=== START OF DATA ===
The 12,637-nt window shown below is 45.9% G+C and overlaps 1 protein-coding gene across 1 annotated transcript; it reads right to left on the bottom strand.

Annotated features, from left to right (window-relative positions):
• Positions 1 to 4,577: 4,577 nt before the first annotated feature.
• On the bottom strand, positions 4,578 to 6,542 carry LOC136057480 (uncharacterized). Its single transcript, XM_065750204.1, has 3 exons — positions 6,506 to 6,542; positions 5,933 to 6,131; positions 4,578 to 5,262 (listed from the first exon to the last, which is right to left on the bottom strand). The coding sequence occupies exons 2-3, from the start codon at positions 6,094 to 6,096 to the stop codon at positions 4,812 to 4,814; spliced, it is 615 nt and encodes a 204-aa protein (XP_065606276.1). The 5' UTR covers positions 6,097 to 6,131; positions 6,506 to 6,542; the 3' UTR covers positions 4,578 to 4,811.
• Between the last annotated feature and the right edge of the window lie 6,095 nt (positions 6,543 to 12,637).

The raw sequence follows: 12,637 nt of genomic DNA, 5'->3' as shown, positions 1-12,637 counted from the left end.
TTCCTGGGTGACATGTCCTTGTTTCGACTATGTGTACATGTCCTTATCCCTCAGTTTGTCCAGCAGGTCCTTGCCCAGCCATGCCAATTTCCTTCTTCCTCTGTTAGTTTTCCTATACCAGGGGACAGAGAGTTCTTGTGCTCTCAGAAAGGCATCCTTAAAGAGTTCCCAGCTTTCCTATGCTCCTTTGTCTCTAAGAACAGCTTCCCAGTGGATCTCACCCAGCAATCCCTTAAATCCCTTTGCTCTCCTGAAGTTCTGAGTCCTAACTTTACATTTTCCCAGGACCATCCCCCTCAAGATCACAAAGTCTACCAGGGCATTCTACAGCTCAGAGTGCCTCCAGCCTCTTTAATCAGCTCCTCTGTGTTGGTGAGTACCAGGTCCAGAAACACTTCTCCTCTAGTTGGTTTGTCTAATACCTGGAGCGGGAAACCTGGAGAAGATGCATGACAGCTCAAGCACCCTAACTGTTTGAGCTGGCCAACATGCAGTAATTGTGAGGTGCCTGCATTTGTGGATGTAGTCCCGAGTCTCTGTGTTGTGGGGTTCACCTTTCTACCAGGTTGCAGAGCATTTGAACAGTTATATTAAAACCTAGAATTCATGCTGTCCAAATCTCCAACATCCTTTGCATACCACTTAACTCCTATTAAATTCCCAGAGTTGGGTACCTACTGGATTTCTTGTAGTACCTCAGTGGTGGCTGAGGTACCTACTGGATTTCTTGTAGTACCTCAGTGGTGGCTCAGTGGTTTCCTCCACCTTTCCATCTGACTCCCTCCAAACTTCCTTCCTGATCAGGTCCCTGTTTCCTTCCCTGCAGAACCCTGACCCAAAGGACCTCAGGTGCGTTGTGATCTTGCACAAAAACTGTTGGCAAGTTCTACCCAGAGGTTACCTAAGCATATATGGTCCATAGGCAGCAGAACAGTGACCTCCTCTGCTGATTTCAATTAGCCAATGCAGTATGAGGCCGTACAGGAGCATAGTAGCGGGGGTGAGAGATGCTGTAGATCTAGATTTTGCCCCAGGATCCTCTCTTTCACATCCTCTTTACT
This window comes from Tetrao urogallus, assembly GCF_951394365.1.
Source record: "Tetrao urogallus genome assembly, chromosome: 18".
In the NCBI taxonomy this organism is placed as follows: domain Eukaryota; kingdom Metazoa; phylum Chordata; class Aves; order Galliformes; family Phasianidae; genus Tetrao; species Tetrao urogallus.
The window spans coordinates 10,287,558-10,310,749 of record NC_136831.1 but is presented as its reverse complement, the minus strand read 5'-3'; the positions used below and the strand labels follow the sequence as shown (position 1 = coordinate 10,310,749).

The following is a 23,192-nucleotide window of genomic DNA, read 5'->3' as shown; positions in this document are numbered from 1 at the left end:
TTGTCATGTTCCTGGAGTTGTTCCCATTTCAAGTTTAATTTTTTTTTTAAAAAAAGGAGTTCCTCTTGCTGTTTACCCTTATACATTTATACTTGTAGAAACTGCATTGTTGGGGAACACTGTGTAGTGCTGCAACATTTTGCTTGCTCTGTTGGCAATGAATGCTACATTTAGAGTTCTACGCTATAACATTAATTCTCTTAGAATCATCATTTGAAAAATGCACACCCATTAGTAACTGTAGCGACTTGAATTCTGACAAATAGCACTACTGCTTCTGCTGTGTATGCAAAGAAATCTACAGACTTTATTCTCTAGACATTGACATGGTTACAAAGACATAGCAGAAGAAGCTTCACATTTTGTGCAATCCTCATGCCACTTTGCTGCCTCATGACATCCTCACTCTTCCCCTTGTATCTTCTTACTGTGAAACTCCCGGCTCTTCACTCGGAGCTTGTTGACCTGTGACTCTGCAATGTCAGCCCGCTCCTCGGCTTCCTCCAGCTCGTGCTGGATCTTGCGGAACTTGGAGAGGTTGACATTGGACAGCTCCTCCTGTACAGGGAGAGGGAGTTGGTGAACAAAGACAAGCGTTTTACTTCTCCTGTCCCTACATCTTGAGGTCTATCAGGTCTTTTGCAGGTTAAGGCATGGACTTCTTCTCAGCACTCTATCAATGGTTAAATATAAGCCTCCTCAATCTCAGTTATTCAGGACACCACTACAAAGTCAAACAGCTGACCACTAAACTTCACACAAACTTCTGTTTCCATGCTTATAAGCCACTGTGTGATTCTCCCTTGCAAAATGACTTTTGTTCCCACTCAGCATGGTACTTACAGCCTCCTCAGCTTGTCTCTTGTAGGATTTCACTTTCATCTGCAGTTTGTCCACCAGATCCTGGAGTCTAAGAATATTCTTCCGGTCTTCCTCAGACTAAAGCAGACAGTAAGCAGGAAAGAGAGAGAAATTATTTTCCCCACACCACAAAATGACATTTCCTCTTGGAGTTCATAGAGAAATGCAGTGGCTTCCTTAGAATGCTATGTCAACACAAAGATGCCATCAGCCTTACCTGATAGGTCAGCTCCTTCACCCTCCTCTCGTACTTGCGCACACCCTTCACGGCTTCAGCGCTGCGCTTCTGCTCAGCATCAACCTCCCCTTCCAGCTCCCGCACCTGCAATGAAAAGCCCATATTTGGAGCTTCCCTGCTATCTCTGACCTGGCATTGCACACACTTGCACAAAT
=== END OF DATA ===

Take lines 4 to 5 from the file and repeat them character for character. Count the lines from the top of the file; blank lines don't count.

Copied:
• On the bottom strand, positions 4,578 to 6,542 carry LOC136057480 (uncharacterized). Its single transcript, XM_065750204.1, has 3 exons — positions 6,506 to 6,542; positions 5,933 to 6,131; positions 4,578 to 5,262 (listed from the first exon to the last, which is right to left on the bottom strand). The coding sequence occupies exons 2-3, from the start codon at positions 6,094 to 6,096 to the stop codon at positions 4,812 to 4,814; spliced, it is 615 nt and encodes a 204-aa protein (XP_065606276.1). The 5' UTR covers positions 6,097 to 6,131; positions 6,506 to 6,542; the 3' UTR covers positions 4,578 to 4,811.
• Between the last annotated feature and the right edge of the window lie 6,095 nt (positions 6,543 to 12,637).